• the finding is unfair
  • new evidence has come to light, and/or
  • the procedures were not used consistently or correctly.

The appeal should be heard by a higher authority than the original hearing panel and presided over by someone not previously involved. You should be notified in writing of the outcome of the appeal hearing.

In the case of small organisations (fewer than 20 staff) the manager may have to chair the initial hearing and the appeal but must endeavour to act as impartially as possible.

There are very rigid time limits for submitting claims to an employment/industrial tribunal. For most claims this is three months less one day from the date of the incident, e.g. act of discrimination/dismissal – this is called the limitation date.

The length of time that is taken to investigate and deal with a disciplinary case can often take up a similar period of time. In some cases a final decision is not reached until after the limitation date for lodging a claim has expired. As a result, employment tribunal limitation dates can easily be missed. It is therefore vital that you seek our advice as soon as possible and at least six weeks before the expiry of the limitation date. This enables our legal team to assess any potential claim and advise you if it can be supported by us in good time. 

Read our advice on employment tribunals for more.

In England, Wales and Scotland, in order to bring a claim in the tribunal it is obligatory for all claimants to notify their tribunal claim to ACAS for a process of early conciliation. For more information see ACAS early conciliation and speak to your RCN representative for advice.

In Northern Ireland, the pre-claim conciliation service operates in a similar way and you should seek advice from us as soon as possible. Find out more from the Labour Relations Agency

Discipline and grievance procedures are closely linked. If you want to raise a grievance during the process it may be appropriate to suspend the disciplinary procedure for a short period to allow the grievance to be considered. In cases where the disciplinary and grievance are related, both may be heard together. Please discuss this with your RCN representative before taking any action.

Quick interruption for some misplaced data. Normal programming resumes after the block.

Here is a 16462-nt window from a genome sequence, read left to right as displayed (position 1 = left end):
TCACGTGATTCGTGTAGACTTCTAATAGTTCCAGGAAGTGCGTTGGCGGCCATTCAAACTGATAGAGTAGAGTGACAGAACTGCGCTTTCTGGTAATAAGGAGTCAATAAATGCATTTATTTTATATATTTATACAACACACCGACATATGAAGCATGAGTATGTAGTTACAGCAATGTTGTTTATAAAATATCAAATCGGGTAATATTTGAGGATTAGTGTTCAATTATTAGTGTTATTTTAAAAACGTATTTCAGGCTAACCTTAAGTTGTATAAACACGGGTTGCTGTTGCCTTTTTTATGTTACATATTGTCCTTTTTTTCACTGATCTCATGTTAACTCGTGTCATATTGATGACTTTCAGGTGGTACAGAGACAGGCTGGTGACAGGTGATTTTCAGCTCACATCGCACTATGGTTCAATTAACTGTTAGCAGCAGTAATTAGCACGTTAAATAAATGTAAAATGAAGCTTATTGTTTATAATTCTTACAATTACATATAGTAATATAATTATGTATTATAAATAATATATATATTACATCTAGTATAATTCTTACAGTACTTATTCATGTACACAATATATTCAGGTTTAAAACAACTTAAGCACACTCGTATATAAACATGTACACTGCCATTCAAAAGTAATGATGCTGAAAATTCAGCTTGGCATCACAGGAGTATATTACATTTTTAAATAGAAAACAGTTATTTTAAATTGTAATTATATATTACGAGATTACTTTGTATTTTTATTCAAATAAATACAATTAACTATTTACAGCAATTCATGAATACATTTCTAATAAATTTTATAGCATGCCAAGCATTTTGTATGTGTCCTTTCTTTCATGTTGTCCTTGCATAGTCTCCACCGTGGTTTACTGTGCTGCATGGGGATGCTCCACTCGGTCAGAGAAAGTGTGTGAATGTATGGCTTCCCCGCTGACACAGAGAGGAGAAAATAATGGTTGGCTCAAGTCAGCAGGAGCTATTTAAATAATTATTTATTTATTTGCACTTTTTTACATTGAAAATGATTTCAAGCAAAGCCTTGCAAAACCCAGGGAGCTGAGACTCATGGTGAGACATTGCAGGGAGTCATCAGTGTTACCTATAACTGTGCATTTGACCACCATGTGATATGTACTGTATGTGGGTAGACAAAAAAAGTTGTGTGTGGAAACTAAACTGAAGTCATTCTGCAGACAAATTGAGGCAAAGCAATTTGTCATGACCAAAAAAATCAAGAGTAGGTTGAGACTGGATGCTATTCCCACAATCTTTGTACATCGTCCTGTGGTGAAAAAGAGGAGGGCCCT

Read our information on grievance.


The information kept within your file should be;

  • factual, accurate and unbiased
  • secure, relevant, and not kept for longer than necessary.


Your personnel file can contain your;

  • job application, CV, offer letter, job description and contract
  • emergency contact information
  • education, training and past employment information 
  • payroll and benefits information (but not bank details)
  • performance/appraisal forms
  • disciplinary action reports (including informal/verbal warnings)
  • employee resignation letter and exit interview documentation.

It should not contain any medical information (this should be stored separately and securely).

If there is an expiry date on any warnings or sanctions then once spent, they should not be used to influence future warnings or disciplinaries. You should refer to your employer’s disciplinary policy. 

The information kept should not include:

  • opinions and/or unfounded allegations
  • supervisor’s notes that are being used to try and improve performance (these should be kept part of the supervisor’s file)
  • medical information (this should be kept within medical records)
  • investigatory information (this should be kept separately in an investigation file).


The contents of your personnel file are accessibly by you, personnel/HR staff and your manager. 

You can request to see your file at any time. If you are refused, you can make a Subject Access Request (SAR) to your employer to request to see the file. 

The Information Commissioner's Office (ICO) has a template letter.

If there are issues with work conduct or performance, the disciplinary procedure should be followed as detailed within this guide and your employer’s local policy. A formal sanction can then be kept on your personnel file but you have the right to see it and as part of the process, you can appeal this.

If the misconduct or performance issue was found to be small and not serious, your employer might have an informal talk with you. Your workplace might call it a 'verbal warning'. ACAS advise that the employer can keep a confidential written record of informal or verbal warnings for future reference. You may be required to sign something to say you have received the verbal warning. Warnings (including informal and verbal warnings) should not be kept on your personnel file without following a clear process. Check your employer’s disciplinary policy and procedure carefully.

When to contact us?

If you are concerned about something on your personnel file:
  • ask to see your file
  • assess the contents based on the principles within this guide.

If you think that you would like to challenge the content or if you think you have been treated unfairly, contact us for advice

ACAS Code of Practice and Discipline and Grievance - provides free and impartial advice to employers and employees in Britain on working relations and employment law

Labour Relations Agency - Non departmental public body responsible for improving employment relations in Northern Ireland

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Page last updated - 19/12/2023